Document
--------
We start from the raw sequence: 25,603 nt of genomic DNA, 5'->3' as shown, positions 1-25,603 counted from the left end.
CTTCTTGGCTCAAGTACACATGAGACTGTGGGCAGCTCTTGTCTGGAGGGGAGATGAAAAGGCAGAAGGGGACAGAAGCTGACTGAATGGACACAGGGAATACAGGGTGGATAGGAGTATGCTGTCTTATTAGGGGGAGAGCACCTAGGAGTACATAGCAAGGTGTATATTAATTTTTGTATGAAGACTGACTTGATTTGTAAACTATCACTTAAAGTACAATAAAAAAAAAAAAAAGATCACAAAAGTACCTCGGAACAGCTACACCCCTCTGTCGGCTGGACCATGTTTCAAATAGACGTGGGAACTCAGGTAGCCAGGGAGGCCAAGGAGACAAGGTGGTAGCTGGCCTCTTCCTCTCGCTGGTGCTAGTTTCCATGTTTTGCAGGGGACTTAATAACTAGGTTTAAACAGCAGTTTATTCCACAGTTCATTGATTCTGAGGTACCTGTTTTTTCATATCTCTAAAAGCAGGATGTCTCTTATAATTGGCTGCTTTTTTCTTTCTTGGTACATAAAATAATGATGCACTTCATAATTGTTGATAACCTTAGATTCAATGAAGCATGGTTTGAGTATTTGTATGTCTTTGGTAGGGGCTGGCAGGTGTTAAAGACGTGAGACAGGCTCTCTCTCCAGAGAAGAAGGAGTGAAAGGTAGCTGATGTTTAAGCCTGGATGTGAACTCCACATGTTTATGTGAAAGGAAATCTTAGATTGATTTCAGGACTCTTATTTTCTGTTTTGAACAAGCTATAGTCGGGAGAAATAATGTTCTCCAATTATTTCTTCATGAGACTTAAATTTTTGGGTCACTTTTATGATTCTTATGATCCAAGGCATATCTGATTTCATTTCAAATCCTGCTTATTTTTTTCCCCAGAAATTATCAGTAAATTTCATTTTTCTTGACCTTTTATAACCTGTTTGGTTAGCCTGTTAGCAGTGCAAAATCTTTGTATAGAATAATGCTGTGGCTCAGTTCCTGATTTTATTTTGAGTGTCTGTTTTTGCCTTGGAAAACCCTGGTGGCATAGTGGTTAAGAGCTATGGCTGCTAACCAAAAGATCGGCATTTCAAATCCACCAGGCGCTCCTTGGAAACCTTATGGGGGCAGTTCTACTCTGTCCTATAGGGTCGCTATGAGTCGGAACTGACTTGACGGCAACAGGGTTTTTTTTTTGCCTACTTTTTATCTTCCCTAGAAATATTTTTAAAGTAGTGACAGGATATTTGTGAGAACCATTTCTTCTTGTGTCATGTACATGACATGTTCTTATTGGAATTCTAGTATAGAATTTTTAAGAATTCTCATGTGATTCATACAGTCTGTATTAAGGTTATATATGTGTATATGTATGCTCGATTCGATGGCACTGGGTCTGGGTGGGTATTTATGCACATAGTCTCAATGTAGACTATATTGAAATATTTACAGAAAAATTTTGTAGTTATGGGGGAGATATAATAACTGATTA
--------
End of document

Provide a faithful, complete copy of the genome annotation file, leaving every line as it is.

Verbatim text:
We start from the raw sequence: 25,603 nt of genomic DNA, 5'->3' as shown, positions 1-25,603 counted from the left end.
CTTCTTGGCTCAAGTACACATGAGACTGTGGGCAGCTCTTGTCTGGAGGGGAGATGAAAAGGCAGAAGGGGACAGAAGCTGACTGAATGGACACAGGGAATACAGGGTGGATAGGAGTATGCTGTCTTATTAGGGGGAGAGCACCTAGGAGTACATAGCAAGGTGTATATTAATTTTTGTATGAAGACTGACTTGATTTGTAAACTATCACTTAAAGTACAATAAAAAAAAAAAAAAGATCACAAAAGTACCTCGGAACAGCTACACCCCTCTGTCGGCTGGACCATGTTTCAAATAGACGTGGGAACTCAGGTAGCCAGGGAGGCCAAGGAGACAAGGTGGTAGCTGGCCTCTTCCTCTCGCTGGTGCTAGTTTCCATGTTTTGCAGGGGACTTAATAACTAGGTTTAAACAGCAGTTTATTCCACAGTTCATTGATTCTGAGGTACCTGTTTTTTCATATCTCTAAAAGCAGGATGTCTCTTATAATTGGCTGCTTTTTTCTTTCTTGGTACATAAAATAATGATGCACTTCATAATTGTTGATAACCTTAGATTCAATGAAGCATGGTTTGAGTATTTGTATGTCTTTGGTAGGGGCTGGCAGGTGTTAAAGACGTGAGACAGGCTCTCTCTCCAGAGAAGAAGGAGTGAAAGGTAGCTGATGTTTAAGCCTGGATGTGAACTCCACATGTTTATGTGAAAGGAAATCTTAGATTGATTTCAGGACTCTTATTTTCTGTTTTGAACAAGCTATAGTCGGGAGAAATAATGTTCTCCAATTATTTCTTCATGAGACTTAAATTTTTGGGTCACTTTTATGATTCTTATGATCCAAGGCATATCTGATTTCATTTCAAATCCTGCTTATTTTTTTCCCCAGAAATTATCAGTAAATTTCATTTTTCTTGACCTTTTATAACCTGTTTGGTTAGCCTGTTAGCAGTGCAAAATCTTTGTATAGAATAATGCTGTGGCTCAGTTCCTGATTTTATTTTGAGTGTCTGTTTTTGCCTTGGAAAACCCTGGTGGCATAGTGGTTAAGAGCTATGGCTGCTAACCAAAAGATCGGCATTTCAAATCCACCAGGCGCTCCTTGGAAACCTTATGGGGGCAGTTCTACTCTGTCCTATAGGGTCGCTATGAGTCGGAACTGACTTGACGGCAACAGGGTTTTTTTTTTGCCTACTTTTTATCTTCCCTAGAAATATTTTTAAAGTAGTGACAGGATATTTGTGAGAACCATTTCTTCTTGTGTCATGTACATGACATGTTCTTATTGGAATTCTAGTATAGAATTTTTAAGAATTCTCATGTGATTCATACAGTCTGTATTAAGGTTATATATGTGTATATGTATGCTCGATTCGATGGCACTGGGTCTGGGTGGGTATTTATGCACATAGTCTCAATGTAGACTATATTGAAATATTTACAGAAAAATTTTGTAGTTATGGGGGAGATATAATAACTGATTA